Incorporated Banks under Companies Act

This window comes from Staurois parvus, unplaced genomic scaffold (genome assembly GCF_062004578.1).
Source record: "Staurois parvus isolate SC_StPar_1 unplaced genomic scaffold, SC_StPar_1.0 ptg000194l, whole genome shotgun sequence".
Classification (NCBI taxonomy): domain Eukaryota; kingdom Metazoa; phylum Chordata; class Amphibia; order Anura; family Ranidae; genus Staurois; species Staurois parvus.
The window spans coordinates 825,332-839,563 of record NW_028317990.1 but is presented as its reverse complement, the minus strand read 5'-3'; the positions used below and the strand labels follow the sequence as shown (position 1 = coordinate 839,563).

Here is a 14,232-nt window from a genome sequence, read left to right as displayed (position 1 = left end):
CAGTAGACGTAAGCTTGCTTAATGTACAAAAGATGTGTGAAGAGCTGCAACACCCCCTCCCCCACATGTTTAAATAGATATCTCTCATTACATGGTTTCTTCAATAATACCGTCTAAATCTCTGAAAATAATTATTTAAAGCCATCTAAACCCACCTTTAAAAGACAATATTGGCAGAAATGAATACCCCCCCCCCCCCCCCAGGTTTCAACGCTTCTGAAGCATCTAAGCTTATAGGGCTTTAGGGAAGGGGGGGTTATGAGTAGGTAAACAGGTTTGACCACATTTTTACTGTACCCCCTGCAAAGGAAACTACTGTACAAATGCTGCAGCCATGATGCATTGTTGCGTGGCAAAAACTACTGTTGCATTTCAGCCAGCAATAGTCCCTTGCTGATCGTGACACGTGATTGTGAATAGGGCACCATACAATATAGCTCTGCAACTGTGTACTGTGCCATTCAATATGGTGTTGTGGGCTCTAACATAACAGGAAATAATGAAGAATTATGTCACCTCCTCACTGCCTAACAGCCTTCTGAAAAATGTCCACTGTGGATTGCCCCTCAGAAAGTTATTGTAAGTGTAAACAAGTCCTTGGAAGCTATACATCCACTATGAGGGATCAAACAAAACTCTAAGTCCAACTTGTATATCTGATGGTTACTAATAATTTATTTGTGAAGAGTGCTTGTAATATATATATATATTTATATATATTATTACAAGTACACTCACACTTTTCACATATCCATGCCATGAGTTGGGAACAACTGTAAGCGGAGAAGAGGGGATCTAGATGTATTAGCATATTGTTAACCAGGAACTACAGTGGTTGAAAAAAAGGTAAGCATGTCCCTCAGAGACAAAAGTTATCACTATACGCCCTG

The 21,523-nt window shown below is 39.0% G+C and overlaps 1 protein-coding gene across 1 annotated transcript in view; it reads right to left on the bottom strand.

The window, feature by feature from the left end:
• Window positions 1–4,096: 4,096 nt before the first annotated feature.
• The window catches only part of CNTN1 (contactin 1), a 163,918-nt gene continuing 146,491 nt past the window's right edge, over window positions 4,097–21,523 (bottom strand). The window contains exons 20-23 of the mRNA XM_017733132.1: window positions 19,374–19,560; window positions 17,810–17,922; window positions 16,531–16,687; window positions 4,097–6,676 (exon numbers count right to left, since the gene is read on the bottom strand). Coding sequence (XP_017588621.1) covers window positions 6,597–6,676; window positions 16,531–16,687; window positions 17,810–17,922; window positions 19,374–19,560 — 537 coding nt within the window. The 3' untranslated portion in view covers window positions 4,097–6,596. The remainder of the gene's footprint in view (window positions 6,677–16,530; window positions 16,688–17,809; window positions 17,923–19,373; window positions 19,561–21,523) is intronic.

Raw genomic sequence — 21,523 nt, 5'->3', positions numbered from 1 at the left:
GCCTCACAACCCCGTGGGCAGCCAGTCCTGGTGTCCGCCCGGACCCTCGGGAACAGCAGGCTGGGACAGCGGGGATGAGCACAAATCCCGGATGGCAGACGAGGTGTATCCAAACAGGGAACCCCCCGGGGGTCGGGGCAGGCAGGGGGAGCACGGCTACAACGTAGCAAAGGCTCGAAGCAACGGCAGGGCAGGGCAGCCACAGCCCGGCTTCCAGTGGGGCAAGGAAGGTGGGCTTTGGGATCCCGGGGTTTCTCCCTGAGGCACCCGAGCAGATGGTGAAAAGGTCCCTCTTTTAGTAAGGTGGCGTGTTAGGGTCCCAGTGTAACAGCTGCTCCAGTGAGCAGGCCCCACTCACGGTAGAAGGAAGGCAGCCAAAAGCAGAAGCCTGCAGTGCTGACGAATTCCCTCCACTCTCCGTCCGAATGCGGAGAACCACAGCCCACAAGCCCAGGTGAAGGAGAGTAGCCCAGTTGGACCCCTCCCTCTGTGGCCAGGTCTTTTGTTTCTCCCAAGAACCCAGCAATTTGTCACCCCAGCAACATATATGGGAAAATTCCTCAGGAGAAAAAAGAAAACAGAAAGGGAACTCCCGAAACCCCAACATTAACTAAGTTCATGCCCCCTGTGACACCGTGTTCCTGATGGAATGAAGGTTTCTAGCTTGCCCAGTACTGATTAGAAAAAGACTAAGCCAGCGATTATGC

Banks are incorporated under the Companies Act like any other business but are granted special privileges under the same Companies Act and subjected to very strict controls by the Central Bank of US. Apart from frequent visits from the Central Bank and regular reports to the Central Bank on liquidity levels the auditor is also required to submit a copy of his audit report to the Central Bank. The auditor should review the reports submitted to the Central Bank and the reports submitted to the bank by the Central Bank as a result of the visits. The auditor is also concerned with enquiring into compliance with the Banking Act. In theory, banks are allowed to set up secret reserves by writing down assets or creating excessive provisions without disclosing that they have done so. The effect of this is:(a)The real position may be better than that disclosed but never worse.(b)In good years, secret reserves are created and in bad years they are run down. The effect of this is to even out the profits and the customers are not then tempted to withdraw their deposits if the bank has a bad year.If the bank was to take advantage of these provisions then it would not be possible for the auditor to give a true and fair view report on the accounts. In practice banks in US do not take advantage of the provisions and therefore the auditor carries out a normal audit and gives a report in true and fair terms.